Last edited by pmgca; 05-04-09 at 12:48 PM. Reason: Non beneficial
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Old 07-27-10, 10:03 AM
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We poured in place w/ bullnose edge...check it out

We gave the concrete countertops a try and in some ways it was easier and in some ways harder than we expected. We did buy a bullnose edge that would break away after concrete set and poured it in place. And it is DEFINITELY not a professional smooth look so I have to agree that if you want that perfection finish then don't DIY, but you might just surprise yourself at how good it could look. Honestly I LOVE ours! If you want to see our step-by-step process check it out and let us know what you think (or if you have any questions): Concrete Countertops DIY My Home
 
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Old 07-27-10, 10:18 AM
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Kelblue - Very informative post and a great link to an actual DIY experience. Most encouraging to anyone contemplating DIY concrete countertops is the fact that you learned and improved during the process.

My son did a DIY concrete bartop last year. It came out awesome. He practiced quite a bit before tackling the project. As you mentioned, DIY concrete materials are CHEAP. I doubt if he had more than $100 invested.

I have also watched a couple of DIY shows where concrete countertops were used. I don't see why this couldn't be a reasonable project for a DIY'er.
 
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Old 07-27-10, 07:39 PM
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We resurfaced the rough 'experimental' concrete island

Thanks Wayne...that was the goal. I couldn't seem to find any step-by-step blogs w/ pics of pouring concrete counters in place so I made one w/ hopes to help others.

Stay tuned for updates! We put on a concrete resurfacer topcoat tonight and now its looking smooth as can be Pics to come very soon.
Concrete Countertops DIY My Home
 
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Old 07-28-10, 09:09 AM
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Resurfacing update...success :)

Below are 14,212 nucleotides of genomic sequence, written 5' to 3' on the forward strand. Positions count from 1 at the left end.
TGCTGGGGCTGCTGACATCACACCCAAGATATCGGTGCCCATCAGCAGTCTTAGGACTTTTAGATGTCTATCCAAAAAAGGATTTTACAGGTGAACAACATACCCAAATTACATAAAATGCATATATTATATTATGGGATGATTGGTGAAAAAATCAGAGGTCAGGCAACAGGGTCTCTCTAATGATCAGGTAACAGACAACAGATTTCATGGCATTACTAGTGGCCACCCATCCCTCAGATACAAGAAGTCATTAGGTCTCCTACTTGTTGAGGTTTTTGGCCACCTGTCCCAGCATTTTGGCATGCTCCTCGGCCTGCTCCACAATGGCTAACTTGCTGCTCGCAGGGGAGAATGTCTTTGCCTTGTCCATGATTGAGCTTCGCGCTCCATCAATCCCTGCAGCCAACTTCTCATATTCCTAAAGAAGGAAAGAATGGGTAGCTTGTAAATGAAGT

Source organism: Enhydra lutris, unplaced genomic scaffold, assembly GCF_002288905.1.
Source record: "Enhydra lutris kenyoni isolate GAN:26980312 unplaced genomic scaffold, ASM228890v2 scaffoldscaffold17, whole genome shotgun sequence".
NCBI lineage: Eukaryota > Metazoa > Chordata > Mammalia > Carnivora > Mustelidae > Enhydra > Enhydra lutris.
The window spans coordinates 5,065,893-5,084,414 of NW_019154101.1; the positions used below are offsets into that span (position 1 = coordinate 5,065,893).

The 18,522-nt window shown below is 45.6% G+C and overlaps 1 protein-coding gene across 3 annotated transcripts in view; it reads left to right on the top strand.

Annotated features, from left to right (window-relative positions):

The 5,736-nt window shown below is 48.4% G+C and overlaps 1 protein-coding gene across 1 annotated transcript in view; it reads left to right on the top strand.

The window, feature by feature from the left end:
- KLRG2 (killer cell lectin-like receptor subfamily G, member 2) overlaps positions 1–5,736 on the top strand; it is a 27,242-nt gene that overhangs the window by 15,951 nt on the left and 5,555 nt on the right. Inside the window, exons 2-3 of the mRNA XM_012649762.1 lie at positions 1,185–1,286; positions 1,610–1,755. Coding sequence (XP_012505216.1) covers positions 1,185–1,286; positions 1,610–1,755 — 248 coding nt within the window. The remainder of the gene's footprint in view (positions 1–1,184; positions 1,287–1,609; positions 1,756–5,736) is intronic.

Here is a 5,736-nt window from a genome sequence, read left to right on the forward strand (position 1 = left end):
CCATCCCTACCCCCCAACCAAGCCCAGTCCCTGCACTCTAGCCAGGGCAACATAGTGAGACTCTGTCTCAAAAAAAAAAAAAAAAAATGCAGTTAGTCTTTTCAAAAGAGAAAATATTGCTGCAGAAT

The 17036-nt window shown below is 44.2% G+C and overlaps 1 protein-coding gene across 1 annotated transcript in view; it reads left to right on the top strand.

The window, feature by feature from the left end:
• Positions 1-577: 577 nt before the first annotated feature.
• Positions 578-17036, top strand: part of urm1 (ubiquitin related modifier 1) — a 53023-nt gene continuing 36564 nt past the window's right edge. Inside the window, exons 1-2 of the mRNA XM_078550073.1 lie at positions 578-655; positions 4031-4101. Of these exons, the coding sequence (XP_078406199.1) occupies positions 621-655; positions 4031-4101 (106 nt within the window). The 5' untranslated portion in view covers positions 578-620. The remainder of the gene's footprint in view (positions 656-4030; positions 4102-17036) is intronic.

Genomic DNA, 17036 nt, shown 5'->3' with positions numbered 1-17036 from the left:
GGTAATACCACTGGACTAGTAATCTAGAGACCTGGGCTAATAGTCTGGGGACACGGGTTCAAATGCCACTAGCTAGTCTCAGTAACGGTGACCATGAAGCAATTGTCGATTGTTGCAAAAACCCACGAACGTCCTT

Here is our update/pics on how we fixed the 'experimental' first countertop we did...We used a concrete resurfacer and it looks 100% better already (haven't stained it yet tho)

Resurfacing Success DIY My Home
 
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Old 07-28-10, 12:28 PM
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Did you use the premix countertop concrete or mix it yourself? I'm also curious how the concrete resurfacer holds up.

Your project peaked my interest and I surfed around a bit. It was actually enlightening. There is a lot of on line DIY guidance. While a full kitchen may not be a job for the faint hearted or newbie DIYer I don't see it as a really big deal.

I'm off to the big box for some Quikrete and I'm going to make a concrete top for a small garden table.
 
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Old 07-30-10, 08:58 AM
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concrete type

We used a Ready-to-Use (just add water) Quikrete mix for the counters and hand mixed it...if we wanted to spend a bit more we probably should have used a sand only version since we had no clue what we were doing and some of the aggregate is visible in the first few pours and rented a mixer too

Now we are onto a patio project w/ a cobblestone paver mould and we are using ready to mix concrete that we found on sale at Menards now for $1.99 for a 60#bag (cheaper AND easier to carry than the 80# Quikrete...so my husband's happy).

DIY My Home